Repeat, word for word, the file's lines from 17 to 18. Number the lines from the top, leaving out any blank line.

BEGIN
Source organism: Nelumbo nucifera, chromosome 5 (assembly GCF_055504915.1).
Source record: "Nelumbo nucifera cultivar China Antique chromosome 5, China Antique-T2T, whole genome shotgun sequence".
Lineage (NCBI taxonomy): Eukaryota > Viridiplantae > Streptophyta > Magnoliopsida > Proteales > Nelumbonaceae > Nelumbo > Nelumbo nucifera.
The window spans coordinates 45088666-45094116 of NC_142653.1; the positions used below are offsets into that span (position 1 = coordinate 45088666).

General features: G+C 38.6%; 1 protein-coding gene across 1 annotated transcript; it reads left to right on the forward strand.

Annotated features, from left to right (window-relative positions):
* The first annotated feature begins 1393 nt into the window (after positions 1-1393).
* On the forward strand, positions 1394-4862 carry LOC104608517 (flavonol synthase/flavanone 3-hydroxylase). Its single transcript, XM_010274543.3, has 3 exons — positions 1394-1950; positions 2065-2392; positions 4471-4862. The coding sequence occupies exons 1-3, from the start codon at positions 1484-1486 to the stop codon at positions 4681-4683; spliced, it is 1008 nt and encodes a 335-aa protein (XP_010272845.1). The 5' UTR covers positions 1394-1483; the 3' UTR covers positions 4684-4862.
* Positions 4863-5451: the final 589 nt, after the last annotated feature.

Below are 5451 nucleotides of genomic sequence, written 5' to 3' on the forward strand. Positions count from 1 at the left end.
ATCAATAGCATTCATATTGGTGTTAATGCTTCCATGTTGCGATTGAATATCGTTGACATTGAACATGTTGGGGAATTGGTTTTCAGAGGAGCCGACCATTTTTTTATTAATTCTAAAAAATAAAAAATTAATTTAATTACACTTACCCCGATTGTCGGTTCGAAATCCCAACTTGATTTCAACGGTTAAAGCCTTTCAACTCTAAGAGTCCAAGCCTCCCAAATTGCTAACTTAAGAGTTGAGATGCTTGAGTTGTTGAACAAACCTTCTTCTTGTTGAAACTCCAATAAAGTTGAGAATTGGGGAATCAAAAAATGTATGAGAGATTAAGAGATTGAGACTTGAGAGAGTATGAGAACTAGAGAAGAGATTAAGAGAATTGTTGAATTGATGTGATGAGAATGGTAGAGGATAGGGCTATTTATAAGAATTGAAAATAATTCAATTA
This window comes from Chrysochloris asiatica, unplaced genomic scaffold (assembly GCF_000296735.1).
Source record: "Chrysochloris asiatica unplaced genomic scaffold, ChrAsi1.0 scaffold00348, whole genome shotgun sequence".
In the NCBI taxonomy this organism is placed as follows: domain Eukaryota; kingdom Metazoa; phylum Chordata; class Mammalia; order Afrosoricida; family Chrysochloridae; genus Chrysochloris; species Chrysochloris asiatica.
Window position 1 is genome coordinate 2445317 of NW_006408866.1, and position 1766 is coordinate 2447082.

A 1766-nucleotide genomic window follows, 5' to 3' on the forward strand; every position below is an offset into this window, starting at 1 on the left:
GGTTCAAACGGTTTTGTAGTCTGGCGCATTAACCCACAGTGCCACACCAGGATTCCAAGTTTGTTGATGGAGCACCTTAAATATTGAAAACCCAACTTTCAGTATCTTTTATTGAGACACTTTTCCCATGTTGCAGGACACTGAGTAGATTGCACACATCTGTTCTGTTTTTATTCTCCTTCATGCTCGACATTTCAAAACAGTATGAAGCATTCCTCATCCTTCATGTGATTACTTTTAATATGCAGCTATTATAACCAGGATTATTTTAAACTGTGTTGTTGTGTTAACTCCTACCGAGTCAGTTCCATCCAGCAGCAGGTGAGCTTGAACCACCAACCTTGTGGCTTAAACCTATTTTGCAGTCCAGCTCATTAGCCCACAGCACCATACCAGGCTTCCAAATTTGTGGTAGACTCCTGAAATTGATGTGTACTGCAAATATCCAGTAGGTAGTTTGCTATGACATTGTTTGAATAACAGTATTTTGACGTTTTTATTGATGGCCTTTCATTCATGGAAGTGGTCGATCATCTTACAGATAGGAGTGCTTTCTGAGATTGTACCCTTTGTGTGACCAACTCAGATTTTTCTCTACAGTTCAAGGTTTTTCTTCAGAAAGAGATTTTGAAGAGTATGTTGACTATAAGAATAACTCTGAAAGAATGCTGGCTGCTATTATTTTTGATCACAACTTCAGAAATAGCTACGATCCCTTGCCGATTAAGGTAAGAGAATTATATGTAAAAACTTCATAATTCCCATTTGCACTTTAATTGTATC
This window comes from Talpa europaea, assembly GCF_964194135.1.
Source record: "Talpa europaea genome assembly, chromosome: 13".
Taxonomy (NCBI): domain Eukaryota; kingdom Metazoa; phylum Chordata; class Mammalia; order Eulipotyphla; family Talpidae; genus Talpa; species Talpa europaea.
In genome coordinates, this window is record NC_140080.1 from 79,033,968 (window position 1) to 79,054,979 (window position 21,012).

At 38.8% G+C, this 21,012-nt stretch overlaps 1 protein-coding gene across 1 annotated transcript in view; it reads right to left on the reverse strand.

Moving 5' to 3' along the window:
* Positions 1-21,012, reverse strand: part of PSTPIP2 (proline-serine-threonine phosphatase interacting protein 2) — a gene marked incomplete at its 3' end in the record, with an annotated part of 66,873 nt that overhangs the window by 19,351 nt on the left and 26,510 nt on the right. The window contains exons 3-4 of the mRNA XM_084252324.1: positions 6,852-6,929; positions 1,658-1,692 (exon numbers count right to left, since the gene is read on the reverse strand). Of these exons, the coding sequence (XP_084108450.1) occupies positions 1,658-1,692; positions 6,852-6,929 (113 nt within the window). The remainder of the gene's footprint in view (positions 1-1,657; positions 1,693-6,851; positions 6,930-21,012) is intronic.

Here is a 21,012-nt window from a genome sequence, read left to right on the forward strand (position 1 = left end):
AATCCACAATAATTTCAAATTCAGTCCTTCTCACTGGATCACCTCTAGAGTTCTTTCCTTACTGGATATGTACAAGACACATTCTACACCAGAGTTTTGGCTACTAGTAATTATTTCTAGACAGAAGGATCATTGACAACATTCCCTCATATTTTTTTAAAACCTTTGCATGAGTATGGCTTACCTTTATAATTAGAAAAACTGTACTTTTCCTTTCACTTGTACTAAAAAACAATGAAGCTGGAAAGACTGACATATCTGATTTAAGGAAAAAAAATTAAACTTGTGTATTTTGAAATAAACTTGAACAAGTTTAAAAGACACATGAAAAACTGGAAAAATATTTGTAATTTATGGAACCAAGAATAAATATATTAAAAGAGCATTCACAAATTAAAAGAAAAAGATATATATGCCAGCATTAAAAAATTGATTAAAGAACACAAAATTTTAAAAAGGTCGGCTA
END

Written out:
GGTTCAAACGGTTTTGTAGTCTGGCGCATTAACCCACAGTGCCACACCAGGATTCCAAGTTTGTTGATGGAGCACCTTAAATATTGAAAACCCAACTTTCAGTATCTTTTATTGAGACACTTTTCCCATGTTGCAGGACACTGAGTAGATTGCACACATCTGTTCTGTTTTTATTCTCCTTCATGCTCGACATTTCAAAACAGTATGAAGCATTCCTCATCCTTCATGTGATTACTTTTAATATGCAGCTATTATAACCAGGATTATTTTAAACTGTGTTGTTGTGTTAACTCCTACCGAGTCAGTTCCATCCAGCAGCAGGTGAGCTTGAACCACCAACCTTGTGGCTTAAACCTATTTTGCAGTCCAGCTCATTAGCCCACAGCACCATACCAGGCTTCCAAATTTGTGGTAGACTCCTGAAATTGATGTGTACTGCAAATATCCAGTAGGTAGTTTGCTATGACATTGTTTGAATAACAGTATTTTGACGTTTTTATTGATGGCCTTTCATTCATGGAAGTGGTCGATCATCTTACAGATAGGAGTGCTTTCTGAGATTGTACCCTTTGTGTGACCAACTCAGATTTTTCTCTACAGTTCAAGGTTTTTCTTCAGAAAGAGATTTTGAAGAGTATGTTGACTATAAGAATAACTCTGAAAGAATGCTGGCTGCTATTATTTTTGATCACAACTTCAGAAATAGCTACGATCCCTTGCCGATTAAGGTAAGAGAATTATATGTAAAAACTTCATAATTCCCATTTGCACTTTAATTGTATC
This window comes from Talpa europaea, assembly GCF_964194135.1.